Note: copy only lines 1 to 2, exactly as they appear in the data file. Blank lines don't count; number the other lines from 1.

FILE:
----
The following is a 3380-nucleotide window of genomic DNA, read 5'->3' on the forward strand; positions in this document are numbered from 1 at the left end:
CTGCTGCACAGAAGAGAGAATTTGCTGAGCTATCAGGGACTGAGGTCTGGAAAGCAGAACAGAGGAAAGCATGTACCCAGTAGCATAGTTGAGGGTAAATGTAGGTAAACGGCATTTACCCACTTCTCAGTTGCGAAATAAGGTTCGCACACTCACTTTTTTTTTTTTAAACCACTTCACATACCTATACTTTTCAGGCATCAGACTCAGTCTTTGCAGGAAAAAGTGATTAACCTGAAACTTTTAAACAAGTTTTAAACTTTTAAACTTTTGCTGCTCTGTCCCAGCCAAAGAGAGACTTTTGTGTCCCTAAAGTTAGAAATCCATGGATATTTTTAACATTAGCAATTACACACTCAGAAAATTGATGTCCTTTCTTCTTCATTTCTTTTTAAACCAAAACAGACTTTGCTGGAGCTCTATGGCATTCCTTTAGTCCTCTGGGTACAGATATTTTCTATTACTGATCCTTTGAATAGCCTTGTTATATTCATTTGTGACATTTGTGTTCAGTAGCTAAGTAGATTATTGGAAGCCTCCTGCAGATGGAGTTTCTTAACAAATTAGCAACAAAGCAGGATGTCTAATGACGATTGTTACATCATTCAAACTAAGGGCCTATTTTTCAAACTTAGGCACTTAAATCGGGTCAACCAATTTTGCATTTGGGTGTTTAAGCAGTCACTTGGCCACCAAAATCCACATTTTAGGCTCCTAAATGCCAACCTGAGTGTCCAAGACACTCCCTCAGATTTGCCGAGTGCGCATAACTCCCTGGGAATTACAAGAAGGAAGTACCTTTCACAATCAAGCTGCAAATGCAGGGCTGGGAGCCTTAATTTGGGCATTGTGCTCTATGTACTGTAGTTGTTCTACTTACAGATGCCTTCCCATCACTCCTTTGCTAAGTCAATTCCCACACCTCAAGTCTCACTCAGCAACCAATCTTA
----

The following is a 3380-nucleotide window of genomic DNA, read 5'->3' on the forward strand; positions in this document are numbered from 1 at the left end:
CTGCTGCACAGAAGAGAGAATTTGCTGAGCTATCAGGGACTGAGGTCTGGAAAGCAGAACAGAGGAAAGCATGTACCCAGTAGCATAGTTGAGGGTAAATGTAGGTAAACGGCATTTACCCACTTCTCAGTTGCGAAATAAGGTTCGCACACTCACTTTTTTTTTTTTAAACCACTTCACATACCTATACTTTTCAGGCATCAGACTCAGTCTTTGCAGGAAAAAGTGATTAACCTGAAACTTTTAAACAAGTTTTAAACTTTTAAACTTTTGCTGCTCTGTCCCAGCCAAAGAGAGACTTTTGTGTCCCTAAAGTTAGAAATCCATGGATATTTTTAACATTAGCAATTACACACTCAGAAAATTGATGTCCTTTCTTCTTCATTTCTTTTTAAACCAAAACAGACTTTGCTGGAGCTCTATGGCATTCCTTTAGTCCTCTGGGTACAGATATTTTCTATTACTGATCCTTTGAATAGCCTTGTTATATTCATTTGTGACATTTGTGTTCAGTAGCTAAGTAGATTATTGGAAGCCTCCTGCAGATGGAGTTTCTTAACAAATTAGCAACAAAGCAGGATGTCTAATGACGATTGTTACATCATTCAAACTAAGGGCCTATTTTTCAAACTTAGGCACTTAAATCGGGTCAACCAATTTTGCATTTGGGTGTTTAAGCAGTCACTTGGCCACCAAAATCCACATTTTAGGCTCCTAAATGCCAACCTGAGTGTCCAAGACACTCCCTCAGATTTGCCGAGTGCGCATAACTCCCTGGGAATTACAAGAAGGAAGTACCTTTCACAATCAAGCTGCAAATGCAGGGCTGGGAGCCTTAATTTGGGCATTGTGCTCTATGTACTGTAGTTGTTCTACTTACAGATGCCTTCCCATCACTCCTTTGCTAAGTCAATTCCCACACCTCAAGTCTCACTCAGCAACCAATCTTA